NEW ORLEANS -- Alabama has a second-chance opportunity in Monday night's BCS championship game against LSU, and Crimson Tide tailback Trent Richardson knows what must be different from the first meeting.

"Score," he said bluntly. "We've got to score."

Alabama has produced at least 21 points in 30 of its last 31 games dating back to its 2009 BCS title year, but the exception is glaring. In the biggest game of the 2011 regular season, the Tide managed just two field goals in a 9-6 overtime loss to the Tigers on Nov. 5 in Tuscaloosa.

In the six occasions when Alabama got to or beyond LSU's 30-yard line, the Tide had five possessions that produced a net of minus-22 yards, which includes a pair of penalties. The remaining instance was Eric Reid's infamous interception of Marquis Maze with 11:07 remaining in regulation.

"That was obviously a frustration for us," Tide offensive coordinator Greg McElwain said. "I think that has a lot to do with not only what we didn't do but obviously what they did. I can't say enough how much respect we have for them as a defense, and when you look at the lack of plays against them down in the red area from the accumulation of a full season, it kind of tells you how good that defense is."

Though round one went to the Tigers, LSU defensive coordinator John Chavis believes his unit will have to be more effective against Richardson on Monday. Richardson rushed 23 times for 89 yards and had five receptions for 80 yards in the first meeting, giving him 169 of Alabama's 295 total yards.

LSU won despite amassing only 239 yards.

"Certainly when you have a player gain that many yards, you can't say we did a real good job," Chavis said. "We kept him out of the end zone, which was the biggest thing, and we played well when we had to, but there were some plays where we were a little bit out of position. When we met with the team first thing Monday, I took responsibility for that because there were some things that I didn't prepare well enough for and didn't prepare them well enough for."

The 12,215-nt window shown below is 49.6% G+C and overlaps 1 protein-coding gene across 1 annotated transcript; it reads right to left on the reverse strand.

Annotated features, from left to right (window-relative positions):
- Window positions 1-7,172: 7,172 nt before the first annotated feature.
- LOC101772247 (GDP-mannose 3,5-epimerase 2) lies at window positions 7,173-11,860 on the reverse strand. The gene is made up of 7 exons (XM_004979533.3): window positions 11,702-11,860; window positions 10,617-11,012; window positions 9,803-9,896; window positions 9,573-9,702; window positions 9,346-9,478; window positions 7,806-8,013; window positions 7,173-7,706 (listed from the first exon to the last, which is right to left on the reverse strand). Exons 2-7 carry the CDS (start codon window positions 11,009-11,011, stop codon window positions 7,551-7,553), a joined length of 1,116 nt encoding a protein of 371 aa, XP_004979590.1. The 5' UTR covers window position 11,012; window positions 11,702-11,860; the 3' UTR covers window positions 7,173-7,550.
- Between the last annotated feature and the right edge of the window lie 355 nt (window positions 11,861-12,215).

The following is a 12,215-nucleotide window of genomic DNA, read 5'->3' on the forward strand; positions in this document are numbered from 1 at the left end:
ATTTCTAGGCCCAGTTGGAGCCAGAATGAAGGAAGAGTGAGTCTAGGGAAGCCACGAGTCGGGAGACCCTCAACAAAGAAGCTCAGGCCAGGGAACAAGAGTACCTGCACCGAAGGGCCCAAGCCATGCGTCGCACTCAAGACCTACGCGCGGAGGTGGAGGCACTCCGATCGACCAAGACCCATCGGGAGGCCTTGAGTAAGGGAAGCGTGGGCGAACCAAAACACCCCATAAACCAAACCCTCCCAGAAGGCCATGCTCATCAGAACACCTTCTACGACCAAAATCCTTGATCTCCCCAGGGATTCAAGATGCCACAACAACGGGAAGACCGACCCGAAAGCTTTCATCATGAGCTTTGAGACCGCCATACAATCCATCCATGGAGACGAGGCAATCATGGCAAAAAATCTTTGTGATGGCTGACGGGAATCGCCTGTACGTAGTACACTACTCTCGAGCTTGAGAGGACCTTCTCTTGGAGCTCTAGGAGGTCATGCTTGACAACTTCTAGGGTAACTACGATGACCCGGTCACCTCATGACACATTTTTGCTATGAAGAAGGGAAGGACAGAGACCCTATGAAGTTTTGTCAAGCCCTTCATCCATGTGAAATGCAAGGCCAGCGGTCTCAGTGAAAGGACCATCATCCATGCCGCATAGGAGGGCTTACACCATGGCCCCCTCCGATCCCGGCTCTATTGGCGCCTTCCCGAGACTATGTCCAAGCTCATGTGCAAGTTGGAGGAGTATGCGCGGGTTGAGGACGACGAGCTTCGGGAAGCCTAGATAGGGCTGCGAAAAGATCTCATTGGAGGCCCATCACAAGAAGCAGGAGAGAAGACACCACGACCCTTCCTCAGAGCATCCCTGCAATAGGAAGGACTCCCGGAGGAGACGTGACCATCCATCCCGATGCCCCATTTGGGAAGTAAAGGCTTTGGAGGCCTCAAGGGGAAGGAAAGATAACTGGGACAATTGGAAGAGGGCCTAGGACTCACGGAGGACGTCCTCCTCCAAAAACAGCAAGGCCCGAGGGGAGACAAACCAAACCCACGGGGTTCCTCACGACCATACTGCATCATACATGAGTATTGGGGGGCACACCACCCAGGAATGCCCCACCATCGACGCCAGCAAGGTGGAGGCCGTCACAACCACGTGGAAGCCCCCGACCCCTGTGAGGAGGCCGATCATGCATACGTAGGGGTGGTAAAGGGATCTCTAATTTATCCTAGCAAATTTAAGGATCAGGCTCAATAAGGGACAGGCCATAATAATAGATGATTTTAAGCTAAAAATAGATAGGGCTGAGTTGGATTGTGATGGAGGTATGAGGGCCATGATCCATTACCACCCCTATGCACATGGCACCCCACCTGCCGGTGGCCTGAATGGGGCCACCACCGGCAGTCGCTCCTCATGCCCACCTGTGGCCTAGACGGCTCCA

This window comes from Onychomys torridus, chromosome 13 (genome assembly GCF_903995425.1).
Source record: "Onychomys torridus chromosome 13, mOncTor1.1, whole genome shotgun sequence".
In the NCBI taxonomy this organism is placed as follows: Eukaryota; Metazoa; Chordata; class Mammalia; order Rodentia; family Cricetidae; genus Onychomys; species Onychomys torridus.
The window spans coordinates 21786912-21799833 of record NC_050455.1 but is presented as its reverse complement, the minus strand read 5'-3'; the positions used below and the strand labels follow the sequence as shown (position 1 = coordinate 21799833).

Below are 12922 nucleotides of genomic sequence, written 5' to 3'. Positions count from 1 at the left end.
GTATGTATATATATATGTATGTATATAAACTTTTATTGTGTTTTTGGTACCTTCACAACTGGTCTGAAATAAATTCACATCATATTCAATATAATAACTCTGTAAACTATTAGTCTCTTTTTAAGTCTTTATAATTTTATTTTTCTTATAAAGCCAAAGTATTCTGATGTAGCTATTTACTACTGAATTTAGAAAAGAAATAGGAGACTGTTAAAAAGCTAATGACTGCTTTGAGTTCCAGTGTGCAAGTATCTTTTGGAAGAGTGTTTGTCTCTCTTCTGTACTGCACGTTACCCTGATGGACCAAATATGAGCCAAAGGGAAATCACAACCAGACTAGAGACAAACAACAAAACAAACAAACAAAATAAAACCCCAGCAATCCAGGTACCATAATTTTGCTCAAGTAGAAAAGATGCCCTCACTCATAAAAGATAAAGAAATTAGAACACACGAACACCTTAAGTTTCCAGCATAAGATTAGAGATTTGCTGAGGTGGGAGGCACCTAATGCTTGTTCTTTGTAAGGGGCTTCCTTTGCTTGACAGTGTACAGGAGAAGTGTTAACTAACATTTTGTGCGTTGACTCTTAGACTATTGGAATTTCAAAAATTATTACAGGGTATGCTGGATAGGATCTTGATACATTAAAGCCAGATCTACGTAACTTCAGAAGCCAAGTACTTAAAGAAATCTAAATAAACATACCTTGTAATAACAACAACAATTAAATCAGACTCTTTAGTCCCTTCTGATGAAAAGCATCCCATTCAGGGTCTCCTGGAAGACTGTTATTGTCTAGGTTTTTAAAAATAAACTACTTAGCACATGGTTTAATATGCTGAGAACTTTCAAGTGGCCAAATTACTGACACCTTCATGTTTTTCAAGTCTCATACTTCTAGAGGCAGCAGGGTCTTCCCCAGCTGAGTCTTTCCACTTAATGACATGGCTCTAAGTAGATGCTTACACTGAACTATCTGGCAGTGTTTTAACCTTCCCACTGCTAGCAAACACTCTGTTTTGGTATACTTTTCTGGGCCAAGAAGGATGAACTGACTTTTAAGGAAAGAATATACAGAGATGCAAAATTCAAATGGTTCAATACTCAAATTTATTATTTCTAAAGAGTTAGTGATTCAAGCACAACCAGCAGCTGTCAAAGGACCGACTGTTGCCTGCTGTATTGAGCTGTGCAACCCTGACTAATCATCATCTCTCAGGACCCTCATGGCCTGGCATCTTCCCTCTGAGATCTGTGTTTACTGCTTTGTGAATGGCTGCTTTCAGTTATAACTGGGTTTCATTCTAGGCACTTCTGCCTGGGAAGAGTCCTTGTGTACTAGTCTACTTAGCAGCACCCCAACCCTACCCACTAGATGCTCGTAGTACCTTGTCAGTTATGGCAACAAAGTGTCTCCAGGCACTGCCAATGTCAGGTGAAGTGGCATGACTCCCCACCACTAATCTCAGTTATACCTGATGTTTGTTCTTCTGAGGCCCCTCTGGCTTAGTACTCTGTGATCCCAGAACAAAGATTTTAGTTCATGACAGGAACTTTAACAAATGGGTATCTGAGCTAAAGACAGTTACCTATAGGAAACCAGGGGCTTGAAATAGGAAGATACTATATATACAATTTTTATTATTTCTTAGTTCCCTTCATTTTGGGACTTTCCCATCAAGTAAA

Richardson's final three carries of the first matchup netted a loss of 9 yards, and the Tigers are hoping to build on that.

"Hopefully our defensive line will get more penetration," Reid said. "That way, he won't make it to the second level. If we can stop him in the backfield, that would be great."

Alabama quarterback AJ McCarron completed 16 of 28 passes for 199 yards against LSU, but he was intercepted by cornerback Morris Claiborne late in the third quarter and that set up the tying field goal for the Tigers early in the fourth. McCarron feels he did a good job taking care of the ball and getting it to the right players, but he said he didn't play with a lot of emotion.

During a 38-10 win at Florida earlier in the season, McCarron started pumping up Alabama's crowd but was told by head coach Nick Saban to settle down.

"After the LSU game, Coach Saban told me to play with emotion again, and that he missed that," McCarron said.

McElwain was pleased with the way his offense competed against a very good defense, but he doesn't want to dwell too much on the first LSU game in prepping for the second.

"Obviously we made some mistakes in the first game, and those were things that you always try to correct no matter what game it is," he said. "Then you move forward. I think we spend too much time in the past sometimes.

"We've got to look forward and get ready to just play this game with whatever we have."